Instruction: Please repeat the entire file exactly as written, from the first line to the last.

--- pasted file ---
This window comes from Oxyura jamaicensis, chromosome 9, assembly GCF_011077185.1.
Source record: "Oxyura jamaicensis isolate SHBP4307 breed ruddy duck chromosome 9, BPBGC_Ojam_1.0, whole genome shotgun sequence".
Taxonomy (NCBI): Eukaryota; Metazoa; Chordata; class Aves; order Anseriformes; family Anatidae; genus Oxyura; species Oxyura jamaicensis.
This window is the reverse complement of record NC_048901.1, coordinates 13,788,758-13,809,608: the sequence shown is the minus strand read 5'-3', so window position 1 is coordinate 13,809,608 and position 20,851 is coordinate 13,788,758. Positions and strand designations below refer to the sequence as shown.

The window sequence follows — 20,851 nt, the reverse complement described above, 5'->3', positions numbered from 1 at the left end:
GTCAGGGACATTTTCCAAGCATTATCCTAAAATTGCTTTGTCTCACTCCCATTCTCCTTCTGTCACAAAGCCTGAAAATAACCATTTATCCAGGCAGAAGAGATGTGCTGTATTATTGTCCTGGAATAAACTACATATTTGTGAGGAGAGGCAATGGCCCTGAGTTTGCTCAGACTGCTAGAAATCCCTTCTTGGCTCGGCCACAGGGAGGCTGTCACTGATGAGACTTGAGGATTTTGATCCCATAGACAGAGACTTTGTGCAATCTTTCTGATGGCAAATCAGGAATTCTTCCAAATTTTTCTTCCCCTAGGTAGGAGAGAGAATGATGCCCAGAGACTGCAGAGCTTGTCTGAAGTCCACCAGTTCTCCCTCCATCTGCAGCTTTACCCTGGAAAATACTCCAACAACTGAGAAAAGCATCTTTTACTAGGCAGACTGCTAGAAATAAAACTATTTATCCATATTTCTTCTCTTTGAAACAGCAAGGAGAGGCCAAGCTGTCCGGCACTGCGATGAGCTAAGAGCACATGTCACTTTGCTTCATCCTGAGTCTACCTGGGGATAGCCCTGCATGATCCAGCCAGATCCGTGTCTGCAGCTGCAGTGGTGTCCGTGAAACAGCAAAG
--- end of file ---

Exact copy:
This window comes from Oxyura jamaicensis, chromosome 9, assembly GCF_011077185.1.
Source record: "Oxyura jamaicensis isolate SHBP4307 breed ruddy duck chromosome 9, BPBGC_Ojam_1.0, whole genome shotgun sequence".
Taxonomy (NCBI): Eukaryota; Metazoa; Chordata; class Aves; order Anseriformes; family Anatidae; genus Oxyura; species Oxyura jamaicensis.
This window is the reverse complement of record NC_048901.1, coordinates 13,788,758-13,809,608: the sequence shown is the minus strand read 5'-3', so window position 1 is coordinate 13,809,608 and position 20,851 is coordinate 13,788,758. Positions and strand designations below refer to the sequence as shown.

The window sequence follows — 20,851 nt, the reverse complement described above, 5'->3', positions numbered from 1 at the left end:
GTCAGGGACATTTTCCAAGCATTATCCTAAAATTGCTTTGTCTCACTCCCATTCTCCTTCTGTCACAAAGCCTGAAAATAACCATTTATCCAGGCAGAAGAGATGTGCTGTATTATTGTCCTGGAATAAACTACATATTTGTGAGGAGAGGCAATGGCCCTGAGTTTGCTCAGACTGCTAGAAATCCCTTCTTGGCTCGGCCACAGGGAGGCTGTCACTGATGAGACTTGAGGATTTTGATCCCATAGACAGAGACTTTGTGCAATCTTTCTGATGGCAAATCAGGAATTCTTCCAAATTTTTCTTCCCCTAGGTAGGAGAGAGAATGATGCCCAGAGACTGCAGAGCTTGTCTGAAGTCCACCAGTTCTCCCTCCATCTGCAGCTTTACCCTGGAAAATACTCCAACAACTGAGAAAAGCATCTTTTACTAGGCAGACTGCTAGAAATAAAACTATTTATCCATATTTCTTCTCTTTGAAACAGCAAGGAGAGGCCAAGCTGTCCGGCACTGCGATGAGCTAAGAGCACATGTCACTTTGCTTCATCCTGAGTCTACCTGGGGATAGCCCTGCATGATCCAGCCAGATCCGTGTCTGCAGCTGCAGTGGTGTCCGTGAAACAGCAAAG